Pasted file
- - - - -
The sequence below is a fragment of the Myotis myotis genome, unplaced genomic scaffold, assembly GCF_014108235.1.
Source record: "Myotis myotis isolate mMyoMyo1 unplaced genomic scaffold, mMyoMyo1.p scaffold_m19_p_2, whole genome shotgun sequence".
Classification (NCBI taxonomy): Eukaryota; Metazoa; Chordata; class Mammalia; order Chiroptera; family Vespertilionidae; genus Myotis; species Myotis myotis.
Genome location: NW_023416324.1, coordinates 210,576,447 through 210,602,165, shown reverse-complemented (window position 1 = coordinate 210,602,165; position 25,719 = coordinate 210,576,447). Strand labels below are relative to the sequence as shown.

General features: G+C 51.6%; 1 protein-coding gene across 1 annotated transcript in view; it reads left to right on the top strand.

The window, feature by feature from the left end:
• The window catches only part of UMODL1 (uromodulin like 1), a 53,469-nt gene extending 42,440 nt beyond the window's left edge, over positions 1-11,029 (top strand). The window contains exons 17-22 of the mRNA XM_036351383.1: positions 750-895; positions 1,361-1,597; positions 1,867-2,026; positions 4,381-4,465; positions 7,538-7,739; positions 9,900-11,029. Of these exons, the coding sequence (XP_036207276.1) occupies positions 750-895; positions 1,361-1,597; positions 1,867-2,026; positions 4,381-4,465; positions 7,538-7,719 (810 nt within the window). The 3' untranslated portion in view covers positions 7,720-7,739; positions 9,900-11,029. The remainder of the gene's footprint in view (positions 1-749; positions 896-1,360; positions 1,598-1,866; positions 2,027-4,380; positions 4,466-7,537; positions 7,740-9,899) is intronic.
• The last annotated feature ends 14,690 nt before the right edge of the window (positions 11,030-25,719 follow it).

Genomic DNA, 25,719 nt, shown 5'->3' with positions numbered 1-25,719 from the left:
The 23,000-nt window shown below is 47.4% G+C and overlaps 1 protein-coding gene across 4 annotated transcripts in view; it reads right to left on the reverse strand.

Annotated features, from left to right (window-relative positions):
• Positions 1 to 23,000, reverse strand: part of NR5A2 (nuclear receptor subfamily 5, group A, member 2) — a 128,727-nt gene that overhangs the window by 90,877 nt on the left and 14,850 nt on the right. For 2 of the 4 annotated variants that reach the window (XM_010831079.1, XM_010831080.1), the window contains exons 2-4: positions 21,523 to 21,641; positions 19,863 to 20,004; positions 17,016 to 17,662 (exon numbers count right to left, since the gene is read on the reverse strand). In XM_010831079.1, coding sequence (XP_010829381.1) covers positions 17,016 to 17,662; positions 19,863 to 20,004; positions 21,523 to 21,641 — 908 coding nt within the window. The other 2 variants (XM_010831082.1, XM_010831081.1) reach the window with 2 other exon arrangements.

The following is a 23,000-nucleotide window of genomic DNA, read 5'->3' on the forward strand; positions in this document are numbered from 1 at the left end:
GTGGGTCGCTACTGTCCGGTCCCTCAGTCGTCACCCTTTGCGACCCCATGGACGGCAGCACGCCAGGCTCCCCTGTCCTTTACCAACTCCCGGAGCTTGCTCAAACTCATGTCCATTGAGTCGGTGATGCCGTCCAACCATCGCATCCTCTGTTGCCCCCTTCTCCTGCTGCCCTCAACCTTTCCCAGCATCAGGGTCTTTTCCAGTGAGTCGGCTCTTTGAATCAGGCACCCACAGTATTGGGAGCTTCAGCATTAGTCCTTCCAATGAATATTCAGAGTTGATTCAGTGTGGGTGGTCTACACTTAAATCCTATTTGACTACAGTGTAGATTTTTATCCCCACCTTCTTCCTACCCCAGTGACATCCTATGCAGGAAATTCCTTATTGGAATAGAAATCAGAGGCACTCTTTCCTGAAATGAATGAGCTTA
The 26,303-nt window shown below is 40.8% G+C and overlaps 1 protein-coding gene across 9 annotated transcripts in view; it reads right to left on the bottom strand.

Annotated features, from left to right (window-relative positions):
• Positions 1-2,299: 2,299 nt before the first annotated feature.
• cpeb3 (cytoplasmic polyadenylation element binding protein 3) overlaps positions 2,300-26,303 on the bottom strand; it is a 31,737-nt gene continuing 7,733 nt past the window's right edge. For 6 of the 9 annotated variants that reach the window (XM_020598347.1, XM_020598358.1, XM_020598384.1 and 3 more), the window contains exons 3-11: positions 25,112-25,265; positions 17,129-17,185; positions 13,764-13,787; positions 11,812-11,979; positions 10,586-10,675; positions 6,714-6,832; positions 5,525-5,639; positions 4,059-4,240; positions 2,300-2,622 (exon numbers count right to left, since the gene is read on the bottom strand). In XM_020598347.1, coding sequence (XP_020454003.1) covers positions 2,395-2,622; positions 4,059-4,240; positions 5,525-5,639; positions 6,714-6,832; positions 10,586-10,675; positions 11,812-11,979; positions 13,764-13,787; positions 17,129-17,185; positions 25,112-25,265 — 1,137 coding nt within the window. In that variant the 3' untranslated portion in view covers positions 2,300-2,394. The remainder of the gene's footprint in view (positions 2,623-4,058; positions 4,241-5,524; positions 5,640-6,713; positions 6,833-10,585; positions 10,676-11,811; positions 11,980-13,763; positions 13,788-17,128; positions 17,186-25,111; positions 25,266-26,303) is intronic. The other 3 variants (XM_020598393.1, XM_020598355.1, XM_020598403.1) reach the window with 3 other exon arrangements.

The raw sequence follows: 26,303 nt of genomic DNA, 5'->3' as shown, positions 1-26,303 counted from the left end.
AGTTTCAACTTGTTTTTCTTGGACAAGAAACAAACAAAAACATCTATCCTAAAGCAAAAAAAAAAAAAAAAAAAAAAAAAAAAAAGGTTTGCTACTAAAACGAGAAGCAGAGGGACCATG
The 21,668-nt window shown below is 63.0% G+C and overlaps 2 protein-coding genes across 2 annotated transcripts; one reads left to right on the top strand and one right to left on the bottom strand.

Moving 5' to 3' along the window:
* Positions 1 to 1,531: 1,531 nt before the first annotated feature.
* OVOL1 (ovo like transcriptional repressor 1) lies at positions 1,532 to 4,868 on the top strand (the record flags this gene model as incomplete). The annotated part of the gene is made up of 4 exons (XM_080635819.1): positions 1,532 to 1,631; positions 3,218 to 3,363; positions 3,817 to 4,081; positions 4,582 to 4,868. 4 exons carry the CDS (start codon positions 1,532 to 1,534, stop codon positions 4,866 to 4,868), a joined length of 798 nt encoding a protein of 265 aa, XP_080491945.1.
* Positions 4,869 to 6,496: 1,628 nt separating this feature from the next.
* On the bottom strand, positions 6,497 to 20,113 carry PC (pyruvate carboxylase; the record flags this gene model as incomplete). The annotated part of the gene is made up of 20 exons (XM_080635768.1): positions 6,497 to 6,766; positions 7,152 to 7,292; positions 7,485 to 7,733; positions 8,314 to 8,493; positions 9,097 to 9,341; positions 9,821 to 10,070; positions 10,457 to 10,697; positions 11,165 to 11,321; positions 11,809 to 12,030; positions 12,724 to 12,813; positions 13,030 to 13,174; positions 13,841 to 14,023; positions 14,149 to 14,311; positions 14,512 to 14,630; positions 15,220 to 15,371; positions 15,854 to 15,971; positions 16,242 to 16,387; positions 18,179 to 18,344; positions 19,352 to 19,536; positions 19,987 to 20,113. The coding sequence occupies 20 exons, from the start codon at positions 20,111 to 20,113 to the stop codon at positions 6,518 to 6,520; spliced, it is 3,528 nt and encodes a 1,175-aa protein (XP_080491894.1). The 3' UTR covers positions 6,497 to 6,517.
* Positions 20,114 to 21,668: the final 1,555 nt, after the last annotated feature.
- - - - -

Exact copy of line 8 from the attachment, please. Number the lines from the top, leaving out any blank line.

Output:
• The last annotated feature ends 14,690 nt before the right edge of the window (positions 11,030-25,719 follow it).